The art of politics, Tetlock points out, is in large part the ability to reframe taboo tradeoffs as tragic tradeoffs (or, when one is in the opposition, to do the opposite). A politician who wants to reform Social Security has to reframe it from “breaking our faith with senior citizens” (his opponent’s framing) to “lifting the burden on hardworking wage-earners” or “no longer scrimping in the education of our children.” Keeping troops in Afghanistan is reframed from “putting the lives of our soldiers in danger” to “guaranteeing our nation’s commitment to freedom” or “winning the war on terror.” Keeping troops in Afghanistan is reframed from “putting the lives of our soldiers in danger” to “guaranteeing our nation’s commitment to freedom” or “winning the war on terror.” The reframing of sacred values, as we will see, may be an overlooked tactic in the psychology of peacemaking.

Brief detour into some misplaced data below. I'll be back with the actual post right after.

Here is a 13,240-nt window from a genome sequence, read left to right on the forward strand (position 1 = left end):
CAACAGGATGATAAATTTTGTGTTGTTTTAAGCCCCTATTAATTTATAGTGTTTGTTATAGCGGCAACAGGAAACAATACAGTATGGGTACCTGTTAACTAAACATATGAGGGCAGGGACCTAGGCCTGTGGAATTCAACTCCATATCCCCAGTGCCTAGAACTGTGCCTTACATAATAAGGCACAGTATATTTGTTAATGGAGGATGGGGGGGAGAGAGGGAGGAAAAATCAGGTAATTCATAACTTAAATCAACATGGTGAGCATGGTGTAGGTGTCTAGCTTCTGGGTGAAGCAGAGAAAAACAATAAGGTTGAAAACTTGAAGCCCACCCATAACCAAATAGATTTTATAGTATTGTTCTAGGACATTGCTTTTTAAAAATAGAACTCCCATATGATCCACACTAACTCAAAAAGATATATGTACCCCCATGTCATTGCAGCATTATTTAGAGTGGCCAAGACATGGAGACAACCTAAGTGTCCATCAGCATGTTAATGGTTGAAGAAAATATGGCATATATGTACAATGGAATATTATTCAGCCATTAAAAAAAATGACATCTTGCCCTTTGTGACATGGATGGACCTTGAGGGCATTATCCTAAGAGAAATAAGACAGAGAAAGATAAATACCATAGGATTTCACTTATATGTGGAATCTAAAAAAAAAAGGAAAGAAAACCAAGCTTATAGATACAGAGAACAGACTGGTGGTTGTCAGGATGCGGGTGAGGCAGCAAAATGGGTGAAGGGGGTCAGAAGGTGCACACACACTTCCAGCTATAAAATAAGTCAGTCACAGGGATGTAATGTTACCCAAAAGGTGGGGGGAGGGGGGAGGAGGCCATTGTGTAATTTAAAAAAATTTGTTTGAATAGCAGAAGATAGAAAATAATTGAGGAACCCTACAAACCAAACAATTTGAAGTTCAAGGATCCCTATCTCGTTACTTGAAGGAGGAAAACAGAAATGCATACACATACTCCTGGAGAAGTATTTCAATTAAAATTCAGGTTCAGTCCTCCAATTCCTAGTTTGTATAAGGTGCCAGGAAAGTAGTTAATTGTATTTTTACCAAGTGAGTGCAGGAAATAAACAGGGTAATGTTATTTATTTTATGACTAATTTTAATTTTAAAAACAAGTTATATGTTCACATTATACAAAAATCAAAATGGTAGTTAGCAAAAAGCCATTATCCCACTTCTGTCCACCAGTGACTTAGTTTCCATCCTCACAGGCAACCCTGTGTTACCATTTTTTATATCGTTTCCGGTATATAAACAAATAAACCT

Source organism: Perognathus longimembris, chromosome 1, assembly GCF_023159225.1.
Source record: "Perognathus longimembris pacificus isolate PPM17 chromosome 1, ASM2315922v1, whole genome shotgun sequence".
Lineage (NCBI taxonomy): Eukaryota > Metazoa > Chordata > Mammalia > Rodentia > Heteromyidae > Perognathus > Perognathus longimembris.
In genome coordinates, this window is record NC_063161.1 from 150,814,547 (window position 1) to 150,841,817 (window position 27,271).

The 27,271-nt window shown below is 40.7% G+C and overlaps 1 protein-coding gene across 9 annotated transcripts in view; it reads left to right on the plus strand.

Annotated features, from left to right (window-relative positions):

(p. 631)

In another place he homes in on the Israel-Palestinian conflict. Both sides are said to attach a moral value to the land such that it is a sacred or taboo resource for both. Again I sense some unease with Pinker’s “equalizing” the moral stance of the two sides like this so that it looks like a morally intractable conundrum. In fact, however, the relation of one side with the land is most fundamentally that of literal home while the other side’s relation to the land is through sacred myth. (Land in addition, of course, entails relations other than the spiritual or cultural — e.g. those pertaining to economics, livelihoods, and in particular power or dominance.)